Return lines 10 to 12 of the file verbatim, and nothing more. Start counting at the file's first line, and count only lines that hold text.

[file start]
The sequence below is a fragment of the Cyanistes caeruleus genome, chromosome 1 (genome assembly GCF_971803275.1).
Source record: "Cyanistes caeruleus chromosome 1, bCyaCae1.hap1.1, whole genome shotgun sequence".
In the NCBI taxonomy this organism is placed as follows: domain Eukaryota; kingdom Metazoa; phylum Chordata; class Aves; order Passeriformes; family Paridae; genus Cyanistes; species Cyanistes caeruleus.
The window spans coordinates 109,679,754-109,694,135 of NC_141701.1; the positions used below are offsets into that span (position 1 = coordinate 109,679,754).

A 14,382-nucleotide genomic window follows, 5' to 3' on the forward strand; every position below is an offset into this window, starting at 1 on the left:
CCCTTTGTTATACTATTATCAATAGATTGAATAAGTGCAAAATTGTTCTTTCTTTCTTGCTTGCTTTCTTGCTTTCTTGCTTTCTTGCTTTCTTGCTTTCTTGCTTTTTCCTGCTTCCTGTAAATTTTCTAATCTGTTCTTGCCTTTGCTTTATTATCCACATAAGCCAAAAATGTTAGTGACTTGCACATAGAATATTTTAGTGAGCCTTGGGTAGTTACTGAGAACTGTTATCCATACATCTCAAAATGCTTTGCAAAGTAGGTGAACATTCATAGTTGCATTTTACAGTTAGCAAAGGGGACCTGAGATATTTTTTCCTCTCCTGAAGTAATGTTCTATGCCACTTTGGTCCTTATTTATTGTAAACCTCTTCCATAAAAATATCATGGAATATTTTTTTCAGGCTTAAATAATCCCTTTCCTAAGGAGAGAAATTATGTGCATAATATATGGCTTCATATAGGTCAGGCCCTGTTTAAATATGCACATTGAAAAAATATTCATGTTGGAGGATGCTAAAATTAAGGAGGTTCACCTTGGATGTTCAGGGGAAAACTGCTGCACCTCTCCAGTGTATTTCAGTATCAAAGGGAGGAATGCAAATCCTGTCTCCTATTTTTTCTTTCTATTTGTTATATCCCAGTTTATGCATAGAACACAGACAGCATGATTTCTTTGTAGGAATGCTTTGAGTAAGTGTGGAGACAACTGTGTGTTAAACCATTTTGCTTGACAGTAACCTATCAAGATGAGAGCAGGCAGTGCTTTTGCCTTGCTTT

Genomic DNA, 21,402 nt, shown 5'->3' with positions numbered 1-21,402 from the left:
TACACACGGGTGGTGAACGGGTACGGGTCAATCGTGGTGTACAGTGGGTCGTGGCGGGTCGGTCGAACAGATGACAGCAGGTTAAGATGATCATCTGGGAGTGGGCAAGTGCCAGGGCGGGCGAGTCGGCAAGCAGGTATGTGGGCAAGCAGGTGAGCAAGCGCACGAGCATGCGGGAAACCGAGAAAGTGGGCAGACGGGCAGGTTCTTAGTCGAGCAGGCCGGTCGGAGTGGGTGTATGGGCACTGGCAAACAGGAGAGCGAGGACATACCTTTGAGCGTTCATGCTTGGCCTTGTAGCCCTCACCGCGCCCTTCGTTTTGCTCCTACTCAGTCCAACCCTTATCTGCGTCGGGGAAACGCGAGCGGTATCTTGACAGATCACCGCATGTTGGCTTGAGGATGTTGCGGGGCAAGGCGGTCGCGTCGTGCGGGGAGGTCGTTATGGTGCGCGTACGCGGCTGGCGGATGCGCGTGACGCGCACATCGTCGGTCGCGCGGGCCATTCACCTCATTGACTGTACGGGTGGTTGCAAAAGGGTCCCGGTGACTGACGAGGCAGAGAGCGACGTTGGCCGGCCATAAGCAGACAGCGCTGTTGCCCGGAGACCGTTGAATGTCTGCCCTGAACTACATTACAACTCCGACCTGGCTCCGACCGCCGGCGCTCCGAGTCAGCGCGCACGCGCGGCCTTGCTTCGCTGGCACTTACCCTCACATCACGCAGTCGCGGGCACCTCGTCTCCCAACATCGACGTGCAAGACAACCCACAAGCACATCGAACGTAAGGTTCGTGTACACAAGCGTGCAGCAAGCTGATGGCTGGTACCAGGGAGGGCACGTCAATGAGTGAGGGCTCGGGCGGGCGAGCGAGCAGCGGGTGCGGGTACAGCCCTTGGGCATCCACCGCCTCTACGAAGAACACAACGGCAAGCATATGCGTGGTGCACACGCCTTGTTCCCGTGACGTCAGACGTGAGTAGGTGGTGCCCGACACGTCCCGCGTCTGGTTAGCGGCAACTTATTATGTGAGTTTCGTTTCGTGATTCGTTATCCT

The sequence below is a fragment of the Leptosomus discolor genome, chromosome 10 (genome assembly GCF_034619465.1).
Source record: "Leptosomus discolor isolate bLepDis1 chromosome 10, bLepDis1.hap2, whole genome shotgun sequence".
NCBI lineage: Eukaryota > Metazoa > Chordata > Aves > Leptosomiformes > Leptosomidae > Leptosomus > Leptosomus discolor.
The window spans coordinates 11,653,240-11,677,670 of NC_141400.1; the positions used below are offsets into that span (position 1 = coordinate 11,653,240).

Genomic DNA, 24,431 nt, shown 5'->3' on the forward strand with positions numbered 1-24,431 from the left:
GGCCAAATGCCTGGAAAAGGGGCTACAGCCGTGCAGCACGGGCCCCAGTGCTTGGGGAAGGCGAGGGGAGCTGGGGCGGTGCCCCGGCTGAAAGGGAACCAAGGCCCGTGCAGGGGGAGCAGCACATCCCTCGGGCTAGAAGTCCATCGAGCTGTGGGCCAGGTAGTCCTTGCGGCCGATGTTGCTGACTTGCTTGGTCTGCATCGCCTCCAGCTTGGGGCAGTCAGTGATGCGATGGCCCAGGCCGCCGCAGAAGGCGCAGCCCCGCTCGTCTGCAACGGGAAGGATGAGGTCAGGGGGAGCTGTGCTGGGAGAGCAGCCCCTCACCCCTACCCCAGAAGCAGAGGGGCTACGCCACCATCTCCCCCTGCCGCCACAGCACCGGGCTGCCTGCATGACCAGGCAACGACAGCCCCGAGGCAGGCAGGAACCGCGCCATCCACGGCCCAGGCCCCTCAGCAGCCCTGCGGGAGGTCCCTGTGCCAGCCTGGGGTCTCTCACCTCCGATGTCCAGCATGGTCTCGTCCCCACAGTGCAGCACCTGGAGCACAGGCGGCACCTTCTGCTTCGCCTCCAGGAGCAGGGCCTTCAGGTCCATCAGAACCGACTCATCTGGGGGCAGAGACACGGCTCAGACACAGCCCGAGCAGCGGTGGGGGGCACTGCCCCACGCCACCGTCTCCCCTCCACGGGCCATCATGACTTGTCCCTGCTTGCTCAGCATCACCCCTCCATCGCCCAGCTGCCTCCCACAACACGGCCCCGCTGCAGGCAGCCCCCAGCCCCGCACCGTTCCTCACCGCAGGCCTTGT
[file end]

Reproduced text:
Source record: "Leptosomus discolor isolate bLepDis1 chromosome 10, bLepDis1.hap2, whole genome shotgun sequence".
NCBI lineage: Eukaryota > Metazoa > Chordata > Aves > Leptosomiformes > Leptosomidae > Leptosomus > Leptosomus discolor.
The window spans coordinates 11,653,240-11,677,670 of NC_141400.1; the positions used below are offsets into that span (position 1 = coordinate 11,653,240).